As many have argued (including Thomas Frank, whom I interviewed about this significant problem here), the Democratic Party has completely divorced itself from advocating for working people and those who need our help. The Democrats haven’t seriously championed for universal aid since Mario Cuomo’s inspiring keynote speech at the 1984 Democratic National Convention. When principled progressives stand against this milquetoast centrism, they are — as this incredible episode of This American Life recently revealed — urged to push the reasons why they are running into the middle if they want access to funds that will help them win elections. And when candidates like Alexandria Ocasio-Cortez actually stand for something and beat out long-time incumbents in a primary, they are, as the disheartening replies to this tweet reveal, declared “a piece of work” and “arrogant” by middle-of-the-road cowards who have never known a day without a hot meal and who refuse to address deeply pernicious realities that people actually live. These weak-kneed and priggish pilgarlics still drop dollars with their colicky hands into the room rental till for their Why Isn’t Hillary President? support groups. They are more interested in wrapping themselves in warm comforting blankets rather than surrendering their bedding to someone sleeping on the streets. They are so enamored and ensnared by this ugly and unsound marriage between capitalism and humanism that they adamantly refuse to listen to the very people they’ve pledged to cure. They ignore any fresh new voice who has the steel to launch a political campaign based on the truth. Their shaky tenure is out of sync with the robust reform we need right now to address our national ills.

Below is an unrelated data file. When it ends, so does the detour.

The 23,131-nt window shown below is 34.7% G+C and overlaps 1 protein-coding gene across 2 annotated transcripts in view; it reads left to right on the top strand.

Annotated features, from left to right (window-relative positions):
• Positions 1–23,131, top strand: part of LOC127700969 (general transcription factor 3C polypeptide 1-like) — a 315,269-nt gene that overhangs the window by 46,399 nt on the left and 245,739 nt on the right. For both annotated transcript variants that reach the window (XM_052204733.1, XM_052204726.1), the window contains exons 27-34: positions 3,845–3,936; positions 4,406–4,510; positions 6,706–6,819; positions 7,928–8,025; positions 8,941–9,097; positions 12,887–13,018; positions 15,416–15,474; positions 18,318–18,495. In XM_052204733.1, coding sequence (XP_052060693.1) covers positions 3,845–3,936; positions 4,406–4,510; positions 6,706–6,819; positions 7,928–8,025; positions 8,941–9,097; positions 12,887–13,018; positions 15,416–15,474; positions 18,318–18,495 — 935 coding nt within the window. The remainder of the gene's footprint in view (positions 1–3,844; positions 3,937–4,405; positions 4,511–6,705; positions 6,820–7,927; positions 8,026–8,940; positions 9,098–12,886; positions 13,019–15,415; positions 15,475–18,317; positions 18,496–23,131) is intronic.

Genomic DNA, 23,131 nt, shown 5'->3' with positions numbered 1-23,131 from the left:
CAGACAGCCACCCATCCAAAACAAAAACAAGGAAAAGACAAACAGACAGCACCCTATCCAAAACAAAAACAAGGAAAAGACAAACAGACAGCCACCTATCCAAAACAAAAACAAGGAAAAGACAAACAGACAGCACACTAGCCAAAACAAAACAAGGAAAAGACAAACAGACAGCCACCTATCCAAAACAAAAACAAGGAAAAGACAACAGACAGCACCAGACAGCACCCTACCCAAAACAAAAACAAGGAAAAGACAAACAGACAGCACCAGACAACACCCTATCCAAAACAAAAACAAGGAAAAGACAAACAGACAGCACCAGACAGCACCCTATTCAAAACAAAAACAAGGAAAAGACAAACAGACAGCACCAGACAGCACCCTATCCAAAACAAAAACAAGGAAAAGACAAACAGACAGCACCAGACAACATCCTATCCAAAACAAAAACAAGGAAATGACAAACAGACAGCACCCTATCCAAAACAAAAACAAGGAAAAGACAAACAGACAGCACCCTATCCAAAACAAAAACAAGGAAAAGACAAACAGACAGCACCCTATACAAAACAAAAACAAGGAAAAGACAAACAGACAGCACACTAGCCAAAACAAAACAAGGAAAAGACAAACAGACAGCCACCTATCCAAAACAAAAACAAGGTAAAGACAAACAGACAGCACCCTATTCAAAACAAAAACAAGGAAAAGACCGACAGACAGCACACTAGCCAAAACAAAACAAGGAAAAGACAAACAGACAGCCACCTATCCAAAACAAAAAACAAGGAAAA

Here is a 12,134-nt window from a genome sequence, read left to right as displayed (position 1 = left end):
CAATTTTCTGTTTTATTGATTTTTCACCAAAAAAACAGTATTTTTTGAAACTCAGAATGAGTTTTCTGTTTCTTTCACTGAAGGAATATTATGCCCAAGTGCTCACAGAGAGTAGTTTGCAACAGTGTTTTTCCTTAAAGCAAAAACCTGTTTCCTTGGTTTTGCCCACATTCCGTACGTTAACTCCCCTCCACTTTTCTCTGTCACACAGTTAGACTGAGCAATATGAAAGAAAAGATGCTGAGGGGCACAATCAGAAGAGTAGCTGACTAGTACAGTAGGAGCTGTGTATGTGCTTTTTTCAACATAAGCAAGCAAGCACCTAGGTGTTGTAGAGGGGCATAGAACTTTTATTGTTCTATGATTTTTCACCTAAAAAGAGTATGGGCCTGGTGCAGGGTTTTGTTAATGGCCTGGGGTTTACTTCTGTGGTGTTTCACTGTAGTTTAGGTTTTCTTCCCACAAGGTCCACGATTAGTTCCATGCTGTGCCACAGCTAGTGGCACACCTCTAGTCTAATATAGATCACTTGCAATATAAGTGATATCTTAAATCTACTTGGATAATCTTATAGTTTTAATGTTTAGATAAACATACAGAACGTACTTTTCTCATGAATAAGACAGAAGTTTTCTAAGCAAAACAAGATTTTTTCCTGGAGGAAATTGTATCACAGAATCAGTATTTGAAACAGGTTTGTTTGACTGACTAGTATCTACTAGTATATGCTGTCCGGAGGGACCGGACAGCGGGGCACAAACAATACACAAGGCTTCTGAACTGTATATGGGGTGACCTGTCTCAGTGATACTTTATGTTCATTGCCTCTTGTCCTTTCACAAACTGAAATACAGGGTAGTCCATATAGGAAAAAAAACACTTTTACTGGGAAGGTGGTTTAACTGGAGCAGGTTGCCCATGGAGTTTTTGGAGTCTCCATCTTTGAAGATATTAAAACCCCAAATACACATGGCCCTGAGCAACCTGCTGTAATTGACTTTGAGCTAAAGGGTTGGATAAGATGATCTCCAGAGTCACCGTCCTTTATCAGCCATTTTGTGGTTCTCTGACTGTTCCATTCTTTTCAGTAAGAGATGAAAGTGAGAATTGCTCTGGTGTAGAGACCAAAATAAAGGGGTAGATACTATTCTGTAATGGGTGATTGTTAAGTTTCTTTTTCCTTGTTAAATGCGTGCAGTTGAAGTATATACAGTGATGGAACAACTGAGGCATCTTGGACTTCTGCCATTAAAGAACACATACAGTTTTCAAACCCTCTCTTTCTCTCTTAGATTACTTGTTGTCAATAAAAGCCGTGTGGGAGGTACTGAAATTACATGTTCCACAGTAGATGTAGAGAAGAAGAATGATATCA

I now believe neoliberalism to be just as much of an evil cancer as Trumpism. It needs to be fought hard. Because any ideology that prioritizes supremacy (and neoliberals can be a smug and oh so certain bunch) is a call to dehumanize others.
So how did the film screening conclude? Well, I apologized to my friend, told her that I couldn’t take the film anymore and that I knew this was triggering deep rage in me because it denied and invalidated the horrors that I personally experienced and that I had somehow found the resilience and strength to overcome. I took my leave, tipped the bartender far more than these moneyed types did, and saw that the filmmaker was watching me. What? A man fleeing his unquestionable genius? Why yes, you imperious insensitive clueless dope! So I went up to him and said, “My name is Ed Champion. I was homeless four years ago and your film is a terrible lie. You should be ashamed of yourself.” True to form, he went back to cheering on his own film, paying me no heed whatsoever.